Reports this week that inflation has again increased to 6.8% for the year to April 2023 are grim reading for many. Although the market had not expected inflation to fall again after last month’s data, with unemployment beginning to rise and consumer spending falling, there was some thought conditions might be softening.
Of course there is always some volatility inherent in the monthly figures, and it would be a mistake to over-react to one month’s data. Moreover, there are also lags in the effect of monetary policy. The full weight of previous interest rate increases is yet to be felt. Perhaps inflation is already bending towards the RBA’s target.
However inflation has remained stubbornly high across the world for coming up on two years now. Australia was a late mover in increasing interest rates and our first rate rise in this cycle was more than 12 months ago.
Every time the RBA increases interest rates, the likelihood that it will drive the economy into recession in order to tame inflation also increases. Understanding how this works is key to understanding the risks we are facing.
At the risk of oversimplifying a very complicated relationship, inflation is evidence of a mismatch between aggregate demand and aggregate supply — specifically too much demand and/or too little supply.
In this instance, there were supply blockages and other issues caused by the pandemic and the war in the Ukraine that contributed to our mismatch early on. However, by now it is abundantly clear, despite some confused claims about excessive profit-taking or other factors, excessive stimulation at the tail end of the pandemic is a big driver of our current inflationary episode.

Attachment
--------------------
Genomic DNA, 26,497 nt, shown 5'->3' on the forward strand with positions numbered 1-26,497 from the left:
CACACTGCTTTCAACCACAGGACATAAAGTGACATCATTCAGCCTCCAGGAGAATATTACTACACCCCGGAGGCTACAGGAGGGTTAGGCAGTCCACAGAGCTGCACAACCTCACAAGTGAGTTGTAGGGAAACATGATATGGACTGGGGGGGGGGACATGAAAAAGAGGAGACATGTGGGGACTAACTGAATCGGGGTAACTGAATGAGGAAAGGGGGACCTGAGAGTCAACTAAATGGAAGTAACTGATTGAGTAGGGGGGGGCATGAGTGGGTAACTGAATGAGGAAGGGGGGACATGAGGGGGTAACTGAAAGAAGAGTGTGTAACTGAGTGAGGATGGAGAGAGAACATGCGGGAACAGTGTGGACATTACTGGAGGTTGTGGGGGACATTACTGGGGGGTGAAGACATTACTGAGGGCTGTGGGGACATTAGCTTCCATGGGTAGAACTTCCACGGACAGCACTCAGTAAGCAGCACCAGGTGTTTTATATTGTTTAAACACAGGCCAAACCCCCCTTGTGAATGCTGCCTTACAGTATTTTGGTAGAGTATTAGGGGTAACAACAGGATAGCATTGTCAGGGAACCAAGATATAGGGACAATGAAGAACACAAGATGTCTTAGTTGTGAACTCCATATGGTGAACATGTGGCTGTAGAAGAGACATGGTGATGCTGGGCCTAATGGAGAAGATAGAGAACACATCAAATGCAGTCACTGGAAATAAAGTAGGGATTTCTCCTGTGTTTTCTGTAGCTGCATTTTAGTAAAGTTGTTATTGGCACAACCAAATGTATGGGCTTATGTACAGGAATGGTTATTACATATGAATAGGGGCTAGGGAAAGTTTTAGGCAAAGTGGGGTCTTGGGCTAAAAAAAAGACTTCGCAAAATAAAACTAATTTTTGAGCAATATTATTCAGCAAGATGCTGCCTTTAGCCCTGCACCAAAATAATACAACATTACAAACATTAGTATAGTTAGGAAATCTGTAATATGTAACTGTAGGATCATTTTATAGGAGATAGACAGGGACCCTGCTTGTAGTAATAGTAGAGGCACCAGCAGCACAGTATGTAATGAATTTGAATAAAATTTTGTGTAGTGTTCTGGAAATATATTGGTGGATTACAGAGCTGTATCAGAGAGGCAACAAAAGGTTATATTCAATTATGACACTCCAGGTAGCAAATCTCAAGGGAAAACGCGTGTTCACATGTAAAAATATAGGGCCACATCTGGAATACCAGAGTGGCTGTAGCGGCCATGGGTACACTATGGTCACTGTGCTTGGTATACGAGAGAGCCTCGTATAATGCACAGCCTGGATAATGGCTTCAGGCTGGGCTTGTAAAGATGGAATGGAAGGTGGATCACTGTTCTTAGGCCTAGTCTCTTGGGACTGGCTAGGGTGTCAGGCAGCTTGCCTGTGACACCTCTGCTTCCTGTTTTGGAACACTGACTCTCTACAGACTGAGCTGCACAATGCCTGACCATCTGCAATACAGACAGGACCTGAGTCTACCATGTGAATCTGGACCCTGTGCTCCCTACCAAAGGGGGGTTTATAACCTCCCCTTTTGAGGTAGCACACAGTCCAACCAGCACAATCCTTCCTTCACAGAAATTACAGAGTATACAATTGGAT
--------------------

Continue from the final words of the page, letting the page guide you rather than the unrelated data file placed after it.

Rising interest rates aim to reduce inflation by curbing the overall level of demand in the economy. The problem is that interest rates are a relatively blunt tool, with significant and variable lags. When you add in the fact that most economic data is backward looking, the risk is that the RBA will be applying the brakes to demand at a point where demand is already falling.
Because prices can rise far easier than they can fall, a mismatch with too much supply and too little demand is usually resolved by a fall in production and an increase in unemployment. This is a recession.
The RBA has been aggressively applying the brakes to demand for more than a year now. The indicators appear to show this has not been enough to tame inflation. Not only has inflation remained far above the desired band but unemployment remains below the natural rate, wages are starting to grow faster and, until recently, consumption remained very strong.
But we are in the midst of the sharpest and fastest increases in interest rates in the past 30 years. It would be a mistake to assume this will ultimately prove to be ineffective: if excessive stimulus can generate excess inflation, then excessive tightening can surely tank demand.
Many hold the view — probably buttressed by decades of benign economic conditions — that the government and the RBA will be able to manage the path of demand with sufficient skill to avoid recession.